May 8 (Bloomberg) -- Wells Fargo & Co., the fourth-largest U.S. bank by assets, raised $8.6 billion by selling shares, more than planned, after the government found the bank didn’t have enough capital to withstand a prolonged recession.
Wells Fargo sold 392.2 million shares for $22 each, pulling in 43 percent more than the $6 billion estimate it gave yesterday. The offering price was 11 percent below yesterday’s closing price of $24.76. Wells Fargo was told it needed an additional $13.7 billion after the U.S. government’s stress tests on 19 banks.
The demand obviously turned out to be very significant, which is obviously very pleasing and exceptional,” Chief Financial Officer Howard Atkins said in an interview today. “We generate a lot of capital internally, mostly through retained earnings, and we expect the natural course of business to get us” the rest.
Stress tests results released by the Federal Reserve and other U.S. bank regulators showed 10 U.S. firms must raise a total of $74.6 billion to bolster capital against the threat of a worsening recession. The banks will have six months to fill their capital shortfalls, and may be forced to accept expanded federal ownership that could lead to changes in management.
The advantage may go to those who are able to raise capital quickly, said Michael Moebs, an economist who has done work for the Federal Reserve and president of Moebs Services, an economic research firm in Lake Bluff, Illinois.
‘Take Whatever You Can’
“They need to get capital as fast as possible,” he said. The philosophy should be “take whatever you can, from wherever you can.”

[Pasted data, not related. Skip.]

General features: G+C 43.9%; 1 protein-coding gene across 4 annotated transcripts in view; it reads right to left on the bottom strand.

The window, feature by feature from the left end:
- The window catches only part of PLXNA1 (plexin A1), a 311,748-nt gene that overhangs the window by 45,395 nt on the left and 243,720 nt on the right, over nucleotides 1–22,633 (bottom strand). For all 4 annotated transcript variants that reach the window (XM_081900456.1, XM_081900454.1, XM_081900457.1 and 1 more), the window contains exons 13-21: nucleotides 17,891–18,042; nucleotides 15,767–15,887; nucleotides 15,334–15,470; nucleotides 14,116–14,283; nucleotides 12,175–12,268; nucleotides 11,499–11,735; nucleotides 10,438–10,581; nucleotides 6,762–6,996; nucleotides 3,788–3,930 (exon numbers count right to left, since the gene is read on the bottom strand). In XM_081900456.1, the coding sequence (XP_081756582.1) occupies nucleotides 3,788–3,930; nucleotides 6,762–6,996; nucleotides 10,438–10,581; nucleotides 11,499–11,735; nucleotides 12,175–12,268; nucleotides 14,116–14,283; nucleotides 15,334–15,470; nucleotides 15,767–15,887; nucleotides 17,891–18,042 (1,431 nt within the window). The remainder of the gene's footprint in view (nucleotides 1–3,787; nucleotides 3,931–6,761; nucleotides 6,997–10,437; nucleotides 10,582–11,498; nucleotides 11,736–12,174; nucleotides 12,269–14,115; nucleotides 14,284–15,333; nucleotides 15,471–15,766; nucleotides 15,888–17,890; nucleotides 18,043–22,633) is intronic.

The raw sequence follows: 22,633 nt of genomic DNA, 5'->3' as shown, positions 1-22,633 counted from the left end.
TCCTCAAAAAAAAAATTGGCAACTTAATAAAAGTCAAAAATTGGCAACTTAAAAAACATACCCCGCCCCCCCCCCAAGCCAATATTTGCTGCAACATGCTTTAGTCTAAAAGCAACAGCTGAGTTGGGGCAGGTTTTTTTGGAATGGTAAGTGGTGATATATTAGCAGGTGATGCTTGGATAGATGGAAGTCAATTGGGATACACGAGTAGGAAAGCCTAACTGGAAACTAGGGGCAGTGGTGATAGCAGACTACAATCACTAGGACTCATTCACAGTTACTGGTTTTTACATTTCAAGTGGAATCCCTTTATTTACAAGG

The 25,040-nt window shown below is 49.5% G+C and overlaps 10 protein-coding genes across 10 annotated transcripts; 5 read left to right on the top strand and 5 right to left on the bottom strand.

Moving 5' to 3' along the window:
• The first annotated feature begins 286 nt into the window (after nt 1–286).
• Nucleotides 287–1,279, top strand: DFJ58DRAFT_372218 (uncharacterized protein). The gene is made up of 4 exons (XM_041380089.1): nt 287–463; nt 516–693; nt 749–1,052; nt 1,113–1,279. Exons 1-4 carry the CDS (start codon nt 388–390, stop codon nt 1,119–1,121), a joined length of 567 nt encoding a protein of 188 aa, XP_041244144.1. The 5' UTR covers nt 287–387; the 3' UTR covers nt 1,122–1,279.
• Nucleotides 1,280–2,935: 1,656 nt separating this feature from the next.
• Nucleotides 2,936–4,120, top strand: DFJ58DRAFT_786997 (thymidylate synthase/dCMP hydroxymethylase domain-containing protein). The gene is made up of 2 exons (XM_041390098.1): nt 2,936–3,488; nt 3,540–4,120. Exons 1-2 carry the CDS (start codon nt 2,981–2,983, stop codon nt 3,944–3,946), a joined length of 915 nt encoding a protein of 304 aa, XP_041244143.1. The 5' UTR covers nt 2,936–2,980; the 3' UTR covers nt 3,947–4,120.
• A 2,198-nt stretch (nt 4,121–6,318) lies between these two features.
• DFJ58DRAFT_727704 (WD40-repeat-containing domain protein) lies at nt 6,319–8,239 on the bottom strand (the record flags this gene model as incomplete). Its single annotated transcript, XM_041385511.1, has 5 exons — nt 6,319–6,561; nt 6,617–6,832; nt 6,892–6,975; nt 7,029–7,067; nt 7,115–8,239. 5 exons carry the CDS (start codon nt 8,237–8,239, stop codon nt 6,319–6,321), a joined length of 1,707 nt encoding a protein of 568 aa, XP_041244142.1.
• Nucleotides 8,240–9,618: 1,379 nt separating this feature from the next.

Morgan Stanley raised $8 billion selling stock and debt, 60 percent more than it announced yesterday, to cover its $1.8 billion capital shortfall and to repay government funds.
Wells Fargo, the biggest U.S. mortgage originator, may face losses for 2009 and 2010 of $86.1 billion, or 8.8 percent of total loans, should the economy worsen, the government said. Atkins said “particularly satisfactory” for the bank was that the government’s credit-loss estimates for the stressed scenario were “basically the same” as Wells Fargo’s internal estimates.
This is the biggest week for U.S. equity sales since the week ended Sept. 26 when $19.4 billion was raised, according to Bloomberg data. That week included an $11.5 billion offering by JPMorgan Chase & Co. and a $5.75 billion sale by Goldman Sachs Group Inc. Equity issuances pulled in $16.4 billion this week.
JPMorgan and Wachovia Securities managed the sale. JPMorgan sold $12.6 billion in shares for Wells Fargo in November when it bought Wachovia. JPMorgan leads all others in selling stock so far this year, Bloomberg data show.
Wells Fargo’s shares rose $3.42 to $28.18 at 4:03 p.m. in New York Stock Exchange composite trading. The stock has fallen 4.4 percent this year.